This is our second annual “Throwback Sunday,” where we look at a theological concept that many of us might have grown up with and where we also engage in gastronomic rituals that many of us may have grown up with. This year, we’re having a jello salad extravaganza! And I’ll be talking about eternal life. I also have to say that this passage from John is written in a context where the Jews who follow Jesus and the Jews who don’t are starting to have much more conflict and hostility between them, and you can hear that antagonism in much of John and certainly in the passage we just heard. Let’s remember these words from John are not justification for anti-Semitism today; how could they be? They are recording an intra-Jewish conflict, for the most part.
So, for many of us who grew up in church, that last verse we heard read— John 3:16 — was the most important verse in the Bible. It summarized the essence of our faith: that we are sinners who should be condemned to death because of our sin. But God, out of love for us, decided to send a substitute — his Son, Jesus, who was sacrificed on our behalf. And now, if we believe in Jesus – believe that Jesus is God’s son and believe in his saving work on the Cross – then we can avoid the fiery pits of hell and go to heaven after we die and be there with our beloveds in the faith who have died before us. We can have eternal life. Sound about right?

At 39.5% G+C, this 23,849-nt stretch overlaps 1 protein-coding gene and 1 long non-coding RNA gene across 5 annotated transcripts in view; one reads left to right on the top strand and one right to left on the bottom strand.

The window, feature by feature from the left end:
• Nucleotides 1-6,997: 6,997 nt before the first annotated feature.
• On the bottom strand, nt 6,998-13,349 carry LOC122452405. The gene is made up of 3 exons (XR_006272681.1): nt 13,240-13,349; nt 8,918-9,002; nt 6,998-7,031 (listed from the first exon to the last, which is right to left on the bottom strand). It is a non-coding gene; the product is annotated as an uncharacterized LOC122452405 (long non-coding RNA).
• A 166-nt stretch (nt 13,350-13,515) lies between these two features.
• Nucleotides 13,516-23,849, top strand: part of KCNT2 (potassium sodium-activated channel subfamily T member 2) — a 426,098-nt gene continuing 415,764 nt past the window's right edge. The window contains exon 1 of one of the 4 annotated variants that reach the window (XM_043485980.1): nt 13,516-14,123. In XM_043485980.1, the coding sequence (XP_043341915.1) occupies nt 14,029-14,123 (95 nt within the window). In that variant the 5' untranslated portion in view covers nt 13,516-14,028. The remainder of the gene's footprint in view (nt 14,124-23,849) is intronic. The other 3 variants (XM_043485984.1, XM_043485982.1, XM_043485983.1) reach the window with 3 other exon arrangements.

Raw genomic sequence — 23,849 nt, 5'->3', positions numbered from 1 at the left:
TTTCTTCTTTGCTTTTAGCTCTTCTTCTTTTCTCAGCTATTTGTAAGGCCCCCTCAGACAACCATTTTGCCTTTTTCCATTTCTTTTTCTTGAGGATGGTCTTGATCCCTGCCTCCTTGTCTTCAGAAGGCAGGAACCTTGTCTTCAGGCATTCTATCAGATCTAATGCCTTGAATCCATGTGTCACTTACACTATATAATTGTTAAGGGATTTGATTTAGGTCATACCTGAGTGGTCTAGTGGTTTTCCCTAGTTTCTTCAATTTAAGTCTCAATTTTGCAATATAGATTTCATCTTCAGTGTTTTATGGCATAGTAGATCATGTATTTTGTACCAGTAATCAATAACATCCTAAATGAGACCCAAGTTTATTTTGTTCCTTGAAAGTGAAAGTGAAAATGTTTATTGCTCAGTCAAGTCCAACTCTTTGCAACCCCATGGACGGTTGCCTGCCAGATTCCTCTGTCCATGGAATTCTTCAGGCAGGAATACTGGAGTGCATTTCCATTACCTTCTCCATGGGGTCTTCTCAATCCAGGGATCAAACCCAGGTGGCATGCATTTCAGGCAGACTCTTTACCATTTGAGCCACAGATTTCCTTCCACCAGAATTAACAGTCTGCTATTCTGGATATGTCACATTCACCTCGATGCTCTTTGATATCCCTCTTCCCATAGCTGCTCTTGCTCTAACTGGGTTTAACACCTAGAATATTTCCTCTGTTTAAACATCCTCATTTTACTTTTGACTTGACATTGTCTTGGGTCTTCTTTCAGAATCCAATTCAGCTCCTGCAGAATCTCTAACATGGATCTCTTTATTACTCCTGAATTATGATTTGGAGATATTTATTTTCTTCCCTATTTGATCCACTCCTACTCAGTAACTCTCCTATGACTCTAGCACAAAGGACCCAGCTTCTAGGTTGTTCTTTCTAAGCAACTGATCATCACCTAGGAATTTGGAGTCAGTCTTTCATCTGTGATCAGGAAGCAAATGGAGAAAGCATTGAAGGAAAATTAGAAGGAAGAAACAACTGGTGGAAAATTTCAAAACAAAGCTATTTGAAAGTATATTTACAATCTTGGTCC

By Joanna Lawrence Shenk
It felt like a punch to the gut to learn about another shooting in this country yesterday in El Paso. And then this morning while preparing for worship to learn about Dayton. And this follows less than a week after the tragedy in Gilroy at the Garlic Festival, which is very close to home. A member of our congregation had attended the festival the day before the shooting.
Lord have mercy. These are difficult times. What words of hope are there? What words of comfort in the face of loss and trauma?